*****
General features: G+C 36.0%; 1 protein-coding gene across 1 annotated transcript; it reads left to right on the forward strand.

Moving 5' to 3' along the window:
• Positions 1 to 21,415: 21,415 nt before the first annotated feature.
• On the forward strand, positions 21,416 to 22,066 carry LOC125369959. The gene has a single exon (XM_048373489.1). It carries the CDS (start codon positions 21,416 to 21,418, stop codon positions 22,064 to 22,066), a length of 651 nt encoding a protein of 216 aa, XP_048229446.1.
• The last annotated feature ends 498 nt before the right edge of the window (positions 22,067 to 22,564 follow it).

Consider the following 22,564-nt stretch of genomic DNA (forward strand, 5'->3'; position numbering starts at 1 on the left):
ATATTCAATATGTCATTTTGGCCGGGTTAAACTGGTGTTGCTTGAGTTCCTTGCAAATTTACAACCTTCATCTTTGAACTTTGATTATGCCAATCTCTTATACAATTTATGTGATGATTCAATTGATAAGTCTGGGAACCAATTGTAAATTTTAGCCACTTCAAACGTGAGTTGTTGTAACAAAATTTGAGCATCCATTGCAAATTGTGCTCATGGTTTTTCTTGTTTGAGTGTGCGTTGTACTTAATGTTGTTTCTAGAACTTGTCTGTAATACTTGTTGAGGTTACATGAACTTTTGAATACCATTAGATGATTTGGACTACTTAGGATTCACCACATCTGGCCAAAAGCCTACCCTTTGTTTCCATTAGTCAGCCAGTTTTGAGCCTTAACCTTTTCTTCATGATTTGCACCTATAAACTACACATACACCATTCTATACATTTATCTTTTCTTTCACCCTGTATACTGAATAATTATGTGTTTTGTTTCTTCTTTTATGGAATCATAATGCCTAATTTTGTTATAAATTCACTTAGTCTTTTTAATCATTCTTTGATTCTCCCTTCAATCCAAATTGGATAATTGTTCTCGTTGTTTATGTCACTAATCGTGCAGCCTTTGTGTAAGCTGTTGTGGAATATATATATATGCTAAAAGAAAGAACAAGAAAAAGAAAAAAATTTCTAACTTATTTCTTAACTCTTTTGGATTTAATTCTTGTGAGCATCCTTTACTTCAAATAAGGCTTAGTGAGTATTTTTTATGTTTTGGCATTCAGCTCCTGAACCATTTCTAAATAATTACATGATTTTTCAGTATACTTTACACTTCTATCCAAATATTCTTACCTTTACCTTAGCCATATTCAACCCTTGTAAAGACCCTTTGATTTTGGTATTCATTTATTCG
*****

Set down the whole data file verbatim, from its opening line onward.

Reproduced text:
General features: G+C 36.0%; 1 protein-coding gene across 1 annotated transcript; it reads left to right on the forward strand.

Moving 5' to 3' along the window:
• Positions 1 to 21,415: 21,415 nt before the first annotated feature.
• On the forward strand, positions 21,416 to 22,066 carry LOC125369959. The gene has a single exon (XM_048373489.1). It carries the CDS (start codon positions 21,416 to 21,418, stop codon positions 22,064 to 22,066), a length of 651 nt encoding a protein of 216 aa, XP_048229446.1.
• The last annotated feature ends 498 nt before the right edge of the window (positions 22,067 to 22,564 follow it).

Consider the following 22,564-nt stretch of genomic DNA (forward strand, 5'->3'; position numbering starts at 1 on the left):
ATATTCAATATGTCATTTTGGCCGGGTTAAACTGGTGTTGCTTGAGTTCCTTGCAAATTTACAACCTTCATCTTTGAACTTTGATTATGCCAATCTCTTATACAATTTATGTGATGATTCAATTGATAAGTCTGGGAACCAATTGTAAATTTTAGCCACTTCAAACGTGAGTTGTTGTAACAAAATTTGAGCATCCATTGCAAATTGTGCTCATGGTTTTTCTTGTTTGAGTGTGCGTTGTACTTAATGTTGTTTCTAGAACTTGTCTGTAATACTTGTTGAGGTTACATGAACTTTTGAATACCATTAGATGATTTGGACTACTTAGGATTCACCACATCTGGCCAAAAGCCTACCCTTTGTTTCCATTAGTCAGCCAGTTTTGAGCCTTAACCTTTTCTTCATGATTTGCACCTATAAACTACACATACACCATTCTATACATTTATCTTTTCTTTCACCCTGTATACTGAATAATTATGTGTTTTGTTTCTTCTTTTATGGAATCATAATGCCTAATTTTGTTATAAATTCACTTAGTCTTTTTAATCATTCTTTGATTCTCCCTTCAATCCAAATTGGATAATTGTTCTCGTTGTTTATGTCACTAATCGTGCAGCCTTTGTGTAAGCTGTTGTGGAATATATATATATGCTAAAAGAAAGAACAAGAAAAAGAAAAAAATTTCTAACTTATTTCTTAACTCTTTTGGATTTAATTCTTGTGAGCATCCTTTACTTCAAATAAGGCTTAGTGAGTATTTTTTATGTTTTGGCATTCAGCTCCTGAACCATTTCTAAATAATTACATGATTTTTCAGTATACTTTACACTTCTATCCAAATATTCTTACCTTTACCTTAGCCATATTCAACCCTTGTAAAGACCCTTTGATTTTGGTATTCATTTATTCG